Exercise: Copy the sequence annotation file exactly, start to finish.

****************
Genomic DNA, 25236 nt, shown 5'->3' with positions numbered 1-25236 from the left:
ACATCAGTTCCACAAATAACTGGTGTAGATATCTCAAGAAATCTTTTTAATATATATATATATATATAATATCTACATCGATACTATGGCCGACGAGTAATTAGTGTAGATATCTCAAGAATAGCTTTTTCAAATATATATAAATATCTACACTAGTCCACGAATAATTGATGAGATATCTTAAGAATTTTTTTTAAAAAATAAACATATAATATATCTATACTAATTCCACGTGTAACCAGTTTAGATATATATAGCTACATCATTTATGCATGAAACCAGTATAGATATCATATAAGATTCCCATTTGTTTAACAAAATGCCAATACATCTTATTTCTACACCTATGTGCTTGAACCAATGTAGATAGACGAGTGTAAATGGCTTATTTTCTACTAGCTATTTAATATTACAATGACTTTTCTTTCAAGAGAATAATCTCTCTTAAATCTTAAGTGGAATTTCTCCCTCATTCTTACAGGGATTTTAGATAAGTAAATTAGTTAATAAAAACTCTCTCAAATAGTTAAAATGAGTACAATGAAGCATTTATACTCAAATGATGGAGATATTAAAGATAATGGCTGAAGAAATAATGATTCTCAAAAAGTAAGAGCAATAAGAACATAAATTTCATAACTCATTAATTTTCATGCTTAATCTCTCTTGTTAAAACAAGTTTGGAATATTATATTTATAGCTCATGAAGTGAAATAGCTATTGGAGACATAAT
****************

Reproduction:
Genomic DNA, 25236 nt, shown 5'->3' with positions numbered 1-25236 from the left:
ACATCAGTTCCACAAATAACTGGTGTAGATATCTCAAGAAATCTTTTTAATATATATATATATATATAATATCTACATCGATACTATGGCCGACGAGTAATTAGTGTAGATATCTCAAGAATAGCTTTTTCAAATATATATAAATATCTACACTAGTCCACGAATAATTGATGAGATATCTTAAGAATTTTTTTTAAAAAATAAACATATAATATATCTATACTAATTCCACGTGTAACCAGTTTAGATATATATAGCTACATCATTTATGCATGAAACCAGTATAGATATCATATAAGATTCCCATTTGTTTAACAAAATGCCAATACATCTTATTTCTACACCTATGTGCTTGAACCAATGTAGATAGACGAGTGTAAATGGCTTATTTTCTACTAGCTATTTAATATTACAATGACTTTTCTTTCAAGAGAATAATCTCTCTTAAATCTTAAGTGGAATTTCTCCCTCATTCTTACAGGGATTTTAGATAAGTAAATTAGTTAATAAAAACTCTCTCAAATAGTTAAAATGAGTACAATGAAGCATTTATACTCAAATGATGGAGATATTAAAGATAATGGCTGAAGAAATAATGATTCTCAAAAAGTAAGAGCAATAAGAACATAAATTTCATAACTCATTAATTTTCATGCTTAATCTCTCTTGTTAAAACAAGTTTGGAATATTATATTTATAGCTCATGAAGTGAAATAGCTATTGGAGACATAAT